Local businesses close, struggle with uncertainty during pandemic
A half dozen customers sipped midday beers and watched President Donald Trump address the nation at Brookside Bar and Grill in Marine on March 18. Most were out of work, or about to be.
That evening at 5 pm the restaurant closed its doors indefinitely along with all other bars and restaurants in Minnesota. Wisconsin businesses followed close behind, leaving both sides of the river in a perpetual state of worry.
“For the last couple of weeks, this was our biggest fear,” said co-owner Mandi Burmeister. “And now it’s come true.”
Brookside doesn’t have the capability to provide takeout orders, as some restaurants in the area have begun doing. That means all of their stock is just sitting on the shelves until they have the ability to reopen.
“We’re going to lose a lot of product,” said Grayson Taylor, another owner at Brookside. “None of our perishable items are going to last.”
Savannah Harland works off and on at Brookside, as well as at another restaurant in Stillwater. She filed for unemployment as soon as she found out she would be out of work, but that may do little to make up for her lost income.
Waitressing tips are generally not calculated in unemployment benefits, so Harland and other servers across the country must rely on only their hourly wages to determine how much they will receive in relief. Depending on the state, these wages can sometimes be as low as four dollars an hour.
“I have enough money to pay for my rent and student loans for this month, but if it passes two weeks, I don’t think I have enough money to live,” she said. “Right now it’s so uncertain, we just don’t know.”
Across the river in Osceola, some restaurants and cafes are remaining open for take out orders. Cascade Nutrition specializes in hyper health conscious, meal replacement shakes and smoothies. Owner Nikol Harvey said she’s not overly worried about her business.
“People have to eat,” she said. “And they’re always looking for options for energy and great nutrition.”
She said she’s mindful of the health risks posed by this pandemic but said it can also be an opportunity to teach people about maintaining good health.
“I think people don’t realized that sleep and good nutrition are so impactful on your immune health and right now with everything coming to the forefront I think people are a little bit more conscious about those things,” she said. “So will it be better or worse for our business, only time will tell. But it is definitely an opportunity to educate people more on what they can do to protect themselves.”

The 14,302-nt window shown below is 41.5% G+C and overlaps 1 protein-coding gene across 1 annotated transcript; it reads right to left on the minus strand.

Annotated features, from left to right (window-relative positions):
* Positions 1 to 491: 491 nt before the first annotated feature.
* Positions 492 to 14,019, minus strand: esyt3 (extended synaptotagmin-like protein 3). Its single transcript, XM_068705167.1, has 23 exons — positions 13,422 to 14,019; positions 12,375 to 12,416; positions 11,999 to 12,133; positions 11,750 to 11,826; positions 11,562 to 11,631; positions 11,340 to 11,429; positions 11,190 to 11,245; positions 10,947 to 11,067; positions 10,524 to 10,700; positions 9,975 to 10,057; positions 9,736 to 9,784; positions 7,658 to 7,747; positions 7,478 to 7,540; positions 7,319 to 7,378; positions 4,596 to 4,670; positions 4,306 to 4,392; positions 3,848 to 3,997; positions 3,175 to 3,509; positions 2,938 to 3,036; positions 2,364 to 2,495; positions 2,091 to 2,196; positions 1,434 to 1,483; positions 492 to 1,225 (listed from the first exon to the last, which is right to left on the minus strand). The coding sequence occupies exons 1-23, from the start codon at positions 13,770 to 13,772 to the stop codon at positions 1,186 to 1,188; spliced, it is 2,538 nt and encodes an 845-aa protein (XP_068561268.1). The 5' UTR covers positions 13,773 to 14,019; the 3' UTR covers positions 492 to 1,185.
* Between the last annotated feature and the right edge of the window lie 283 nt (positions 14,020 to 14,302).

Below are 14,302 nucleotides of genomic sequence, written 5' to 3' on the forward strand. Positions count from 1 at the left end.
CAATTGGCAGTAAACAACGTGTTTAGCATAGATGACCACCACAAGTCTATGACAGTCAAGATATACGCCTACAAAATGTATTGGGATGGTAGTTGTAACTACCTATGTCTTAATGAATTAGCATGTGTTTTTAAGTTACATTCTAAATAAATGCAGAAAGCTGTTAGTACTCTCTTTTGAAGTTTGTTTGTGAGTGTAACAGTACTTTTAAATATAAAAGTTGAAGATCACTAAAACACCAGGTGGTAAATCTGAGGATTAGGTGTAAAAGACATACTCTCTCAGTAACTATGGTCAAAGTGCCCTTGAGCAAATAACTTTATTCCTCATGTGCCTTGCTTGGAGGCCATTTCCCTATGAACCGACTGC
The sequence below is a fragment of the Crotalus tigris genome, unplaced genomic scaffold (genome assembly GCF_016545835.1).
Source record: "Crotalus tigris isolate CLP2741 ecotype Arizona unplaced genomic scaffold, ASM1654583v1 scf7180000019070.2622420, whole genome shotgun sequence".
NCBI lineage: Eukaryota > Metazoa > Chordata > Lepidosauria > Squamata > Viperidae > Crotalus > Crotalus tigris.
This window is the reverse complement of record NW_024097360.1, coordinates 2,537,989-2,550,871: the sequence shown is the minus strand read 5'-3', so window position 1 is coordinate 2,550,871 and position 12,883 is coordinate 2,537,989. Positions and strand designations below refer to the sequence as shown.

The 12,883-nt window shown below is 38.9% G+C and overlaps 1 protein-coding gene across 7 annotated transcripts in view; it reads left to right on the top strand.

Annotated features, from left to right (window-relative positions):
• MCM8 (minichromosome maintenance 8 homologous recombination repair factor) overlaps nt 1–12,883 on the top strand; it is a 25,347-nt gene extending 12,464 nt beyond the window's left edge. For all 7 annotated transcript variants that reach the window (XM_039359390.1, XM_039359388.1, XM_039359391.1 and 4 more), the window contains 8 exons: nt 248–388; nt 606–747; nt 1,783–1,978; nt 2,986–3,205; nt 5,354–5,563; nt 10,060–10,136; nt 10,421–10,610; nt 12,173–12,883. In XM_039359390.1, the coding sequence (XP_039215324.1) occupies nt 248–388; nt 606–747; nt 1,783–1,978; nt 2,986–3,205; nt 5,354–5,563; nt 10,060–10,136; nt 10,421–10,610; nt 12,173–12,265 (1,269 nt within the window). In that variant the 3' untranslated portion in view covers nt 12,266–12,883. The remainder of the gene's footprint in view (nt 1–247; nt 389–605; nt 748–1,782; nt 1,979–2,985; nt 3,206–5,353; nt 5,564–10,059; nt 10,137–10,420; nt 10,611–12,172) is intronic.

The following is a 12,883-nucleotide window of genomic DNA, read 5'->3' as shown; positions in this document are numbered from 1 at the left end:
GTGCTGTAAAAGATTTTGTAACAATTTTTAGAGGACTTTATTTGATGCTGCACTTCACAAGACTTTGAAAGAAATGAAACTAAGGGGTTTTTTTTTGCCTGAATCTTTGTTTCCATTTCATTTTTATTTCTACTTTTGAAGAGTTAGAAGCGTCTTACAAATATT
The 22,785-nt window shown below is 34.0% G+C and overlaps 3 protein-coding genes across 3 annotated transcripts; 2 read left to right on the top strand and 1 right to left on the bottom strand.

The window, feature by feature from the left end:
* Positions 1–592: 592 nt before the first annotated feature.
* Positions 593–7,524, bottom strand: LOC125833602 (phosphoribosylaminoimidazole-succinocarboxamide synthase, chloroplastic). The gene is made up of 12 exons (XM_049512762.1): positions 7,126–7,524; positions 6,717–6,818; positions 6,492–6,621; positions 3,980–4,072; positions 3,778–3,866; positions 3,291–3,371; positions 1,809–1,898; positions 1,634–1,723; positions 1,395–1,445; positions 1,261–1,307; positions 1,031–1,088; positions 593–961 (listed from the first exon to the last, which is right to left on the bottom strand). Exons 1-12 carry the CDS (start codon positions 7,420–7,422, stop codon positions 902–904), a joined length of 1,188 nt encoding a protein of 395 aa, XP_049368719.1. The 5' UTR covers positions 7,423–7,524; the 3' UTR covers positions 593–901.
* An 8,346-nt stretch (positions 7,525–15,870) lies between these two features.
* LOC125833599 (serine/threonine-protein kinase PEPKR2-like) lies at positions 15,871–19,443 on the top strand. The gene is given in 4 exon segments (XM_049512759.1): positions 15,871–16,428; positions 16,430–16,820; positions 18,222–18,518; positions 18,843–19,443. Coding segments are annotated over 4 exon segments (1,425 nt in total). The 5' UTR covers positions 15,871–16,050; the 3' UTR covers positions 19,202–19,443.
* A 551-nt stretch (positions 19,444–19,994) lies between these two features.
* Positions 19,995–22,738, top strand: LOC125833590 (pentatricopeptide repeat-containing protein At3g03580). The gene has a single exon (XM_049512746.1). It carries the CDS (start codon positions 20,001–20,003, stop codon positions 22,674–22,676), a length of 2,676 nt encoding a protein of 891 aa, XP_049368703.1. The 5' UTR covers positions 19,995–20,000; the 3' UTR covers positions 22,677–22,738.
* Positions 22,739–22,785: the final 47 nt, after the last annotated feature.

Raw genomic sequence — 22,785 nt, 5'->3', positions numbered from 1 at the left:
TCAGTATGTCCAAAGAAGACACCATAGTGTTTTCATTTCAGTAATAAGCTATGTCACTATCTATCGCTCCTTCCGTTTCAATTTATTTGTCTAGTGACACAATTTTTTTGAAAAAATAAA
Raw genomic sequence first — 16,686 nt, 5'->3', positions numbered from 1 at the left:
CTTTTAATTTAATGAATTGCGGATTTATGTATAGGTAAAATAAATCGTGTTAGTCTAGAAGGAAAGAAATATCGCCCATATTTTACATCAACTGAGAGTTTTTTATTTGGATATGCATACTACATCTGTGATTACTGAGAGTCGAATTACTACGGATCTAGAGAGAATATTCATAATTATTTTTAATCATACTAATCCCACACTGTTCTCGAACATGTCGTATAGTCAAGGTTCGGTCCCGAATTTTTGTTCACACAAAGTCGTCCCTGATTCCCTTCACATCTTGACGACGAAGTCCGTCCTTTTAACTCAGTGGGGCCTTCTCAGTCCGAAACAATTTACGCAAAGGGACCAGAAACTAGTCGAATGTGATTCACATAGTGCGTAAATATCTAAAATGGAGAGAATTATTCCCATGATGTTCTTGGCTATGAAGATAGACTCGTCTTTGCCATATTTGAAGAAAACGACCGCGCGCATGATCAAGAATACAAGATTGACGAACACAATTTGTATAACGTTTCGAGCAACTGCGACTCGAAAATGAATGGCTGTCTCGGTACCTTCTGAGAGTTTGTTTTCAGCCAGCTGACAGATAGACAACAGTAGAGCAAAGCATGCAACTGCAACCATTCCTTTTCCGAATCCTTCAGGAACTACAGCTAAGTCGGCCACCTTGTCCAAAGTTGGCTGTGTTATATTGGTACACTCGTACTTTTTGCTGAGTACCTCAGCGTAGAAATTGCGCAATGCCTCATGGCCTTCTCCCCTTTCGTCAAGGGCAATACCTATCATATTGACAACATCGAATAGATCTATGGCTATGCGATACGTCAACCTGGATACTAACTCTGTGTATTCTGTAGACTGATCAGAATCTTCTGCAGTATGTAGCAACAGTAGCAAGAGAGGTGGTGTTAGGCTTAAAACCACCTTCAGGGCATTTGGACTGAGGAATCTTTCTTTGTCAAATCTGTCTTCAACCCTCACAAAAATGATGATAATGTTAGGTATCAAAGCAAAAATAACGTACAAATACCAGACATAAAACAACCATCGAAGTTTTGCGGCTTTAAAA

Non food service businesses in the area are also being hit hard by the outbreak. Donna Carpenter owns Uptown Gifts in downtown Osceola. She will be closing her doors permanently in the next month, due in no small part to COVID-19.
“As soon as that news came out I knew I wasn’t going to survive this,” she said. “I was just holding on day to day and I don’t have four weeks to have no income.”
Carpenter said prior to the outbreak business had picked up just enough for her to stay open. She had considered a small loan to keep the lights on, but that once the coronavirus hit she knew that was no longer an option.
“As soon as I saw what was happening in California I knew,” she said.
Just up the street from Uptown Gifts. The Looking Glass antique store has also closed, although its shutdown is temporary. Owner Gwen Wright said summers in Osceola are peak time for business. She said she worries about how long this pandemic will continue and what that could do to the tourism rush come May and June.
“You rely on your summers to get through your winters,” she said. “So I’m a little nervous.”
That fear echoes through every business owner and citizen of the country. The uncertainty is reinforced daily with news of more cases, more shut downs and even bigger sell offs on Wall Street. Uncharted territory has arrived, and all that’s left to do is keep calm, push through it and maintain hope.
“I have hope,” Wright said. “That after everything passes that we’ll be able to rebuild.”